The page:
All wellness programs are not created equal. One-off wellness initiatives aren’t enough to achieve the ultimate goal, which is really two-fold: get employees healthier and keep healthcare costs down.
Firms need to be smarter and invest in a well-designed health strategy in order to see a return, say researchers.
Effective wellness programs have good ROI of $1.50 to $3.00 per wellness dollar spent over a two to nine year time-frame, according to a recent U.S. Chamber of Commerce (USCC) wellness study, Winning with Wellness.
The British Standards Institution (BSI), which guides firms toward excellence, recommends a three-pronged approach to wellness:
1. Define your initiative: Creating a written plan is critical to a successful wellness program, according to the BSI.
This will help get buy-in from senior leaders, which is key to a successful program. The plan should cover at least three years, which gives employers a window to track progress and participation.
A successful program includes stress management and work-life balance, as well as healthy behaviors.
2. Adopt a working model: Follow the principles of the National Institute for Occupational Safety and Health’s Total Worker Health (TWH – a proven, well-researched program. TWH enforces policies, programs, and practices that take a holistic approach to an employee’s well-being.
The program has six Centers of Excellence across the country, which provide employers with scientific evidence and best practices that make for a successful wellness program. The Centers also provide in-person training programs and webinars on worker health, stress and well-being. (To get started in a TWH program, employers can email at email@example.com.)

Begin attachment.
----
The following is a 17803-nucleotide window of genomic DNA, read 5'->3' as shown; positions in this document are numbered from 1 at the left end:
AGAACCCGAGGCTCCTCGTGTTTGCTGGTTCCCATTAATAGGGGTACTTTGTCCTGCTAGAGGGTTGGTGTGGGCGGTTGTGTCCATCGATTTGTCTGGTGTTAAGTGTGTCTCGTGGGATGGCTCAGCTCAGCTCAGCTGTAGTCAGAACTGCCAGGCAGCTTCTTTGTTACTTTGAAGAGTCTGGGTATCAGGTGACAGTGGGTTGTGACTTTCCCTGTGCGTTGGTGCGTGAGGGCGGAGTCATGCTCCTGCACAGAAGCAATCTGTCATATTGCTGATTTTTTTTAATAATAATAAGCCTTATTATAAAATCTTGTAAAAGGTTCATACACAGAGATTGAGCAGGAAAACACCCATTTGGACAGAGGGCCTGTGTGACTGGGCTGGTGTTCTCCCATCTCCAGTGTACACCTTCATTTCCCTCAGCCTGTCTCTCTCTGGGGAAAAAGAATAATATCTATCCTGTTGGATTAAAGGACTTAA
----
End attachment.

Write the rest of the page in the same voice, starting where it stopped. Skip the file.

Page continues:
3. Provide training: Get your wellness team trained, or even certified, on the ISO 45001 standard – considered the “gold standard” when it comes to worker safety and health risk management.
The new standard, a more recent management tool that provides best practices for employee health and well-being, was designed to help companies reduce work-related diseases and accidents. Putting an accredited wellness program in place can be used as a recruitment tool, since evidence shows that employees want their employers to take an active role in their overall health.
Implementing the plan
Once the framework for a wellness plan’s in place, you can decide how to implement the plan, which could include the following best practices from the USCC:
Assess your company health: Each employer needs to take stock of its own employees to gauge its own readiness to launch a plan.
For example, if there’s a history or wellness efforts, find out what worked, what didn’t and why. Also, is the company in a financial position to support a wellness push now?
Create a culture of wellness: Make fundamental workplace changes including such things as smoke-free workplaces, healthy food vending machines and on-the-clock time to participate in wellness programs.
Develop a communications strategy: Use multiple modes – email, mail, text and social media – to get the word out to employees about a wellness event.
Educate the staff: Employers can use lunch and learns or national awareness campaigns, such as American Diabetes Month (November), to inform employees about specific topics.
Offer incentives: Employers might offer gift cards, cash deposits into an HSA or discounts on insurance premiums to encourage employees toward a wellness program.